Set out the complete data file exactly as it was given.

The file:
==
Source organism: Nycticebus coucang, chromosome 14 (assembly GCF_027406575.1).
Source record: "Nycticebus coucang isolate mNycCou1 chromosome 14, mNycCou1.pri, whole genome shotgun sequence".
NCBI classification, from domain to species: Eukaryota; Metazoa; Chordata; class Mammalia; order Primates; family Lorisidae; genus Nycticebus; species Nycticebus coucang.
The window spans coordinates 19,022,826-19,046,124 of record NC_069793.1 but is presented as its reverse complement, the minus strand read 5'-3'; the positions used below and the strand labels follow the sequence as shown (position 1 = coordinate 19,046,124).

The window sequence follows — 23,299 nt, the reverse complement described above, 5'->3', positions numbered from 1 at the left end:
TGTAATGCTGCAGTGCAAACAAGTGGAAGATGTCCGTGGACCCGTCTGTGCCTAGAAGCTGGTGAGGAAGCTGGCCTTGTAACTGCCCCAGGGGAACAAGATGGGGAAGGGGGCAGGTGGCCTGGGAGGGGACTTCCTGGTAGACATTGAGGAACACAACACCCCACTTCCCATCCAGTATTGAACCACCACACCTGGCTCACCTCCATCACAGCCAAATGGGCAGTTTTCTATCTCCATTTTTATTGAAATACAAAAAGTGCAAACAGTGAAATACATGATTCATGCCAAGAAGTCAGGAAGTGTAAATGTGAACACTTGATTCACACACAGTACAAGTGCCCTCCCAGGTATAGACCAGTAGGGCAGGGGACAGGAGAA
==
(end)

Source organism: Nycticebus coucang, chromosome 14 (assembly GCF_027406575.1).
Source record: "Nycticebus coucang isolate mNycCou1 chromosome 14, mNycCou1.pri, whole genome shotgun sequence".
NCBI classification, from domain to species: Eukaryota; Metazoa; Chordata; class Mammalia; order Primates; family Lorisidae; genus Nycticebus; species Nycticebus coucang.
The window spans coordinates 19,022,826-19,046,124 of record NC_069793.1 but is presented as its reverse complement, the minus strand read 5'-3'; the positions used below and the strand labels follow the sequence as shown (position 1 = coordinate 19,046,124).

The window sequence follows — 23,299 nt, the reverse complement described above, 5'->3', positions numbered from 1 at the left end:
TGTAATGCTGCAGTGCAAACAAGTGGAAGATGTCCGTGGACCCGTCTGTGCCTAGAAGCTGGTGAGGAAGCTGGCCTTGTAACTGCCCCAGGGGAACAAGATGGGGAAGGGGGCAGGTGGCCTGGGAGGGGACTTCCTGGTAGACATTGAGGAACACAACACCCCACTTCCCATCCAGTATTGAACCACCACACCTGGCTCACCTCCATCACAGCCAAATGGGCAGTTTTCTATCTCCATTTTTATTGAAATACAAAAAGTGCAAACAGTGAAATACATGATTCATGCCAAGAAGTCAGGAAGTGTAAATGTGAACACTTGATTCACACACAGTACAAGTGCCCTCCCAGGTATAGACCAGTAGGGCAGGGGACAGGAGAA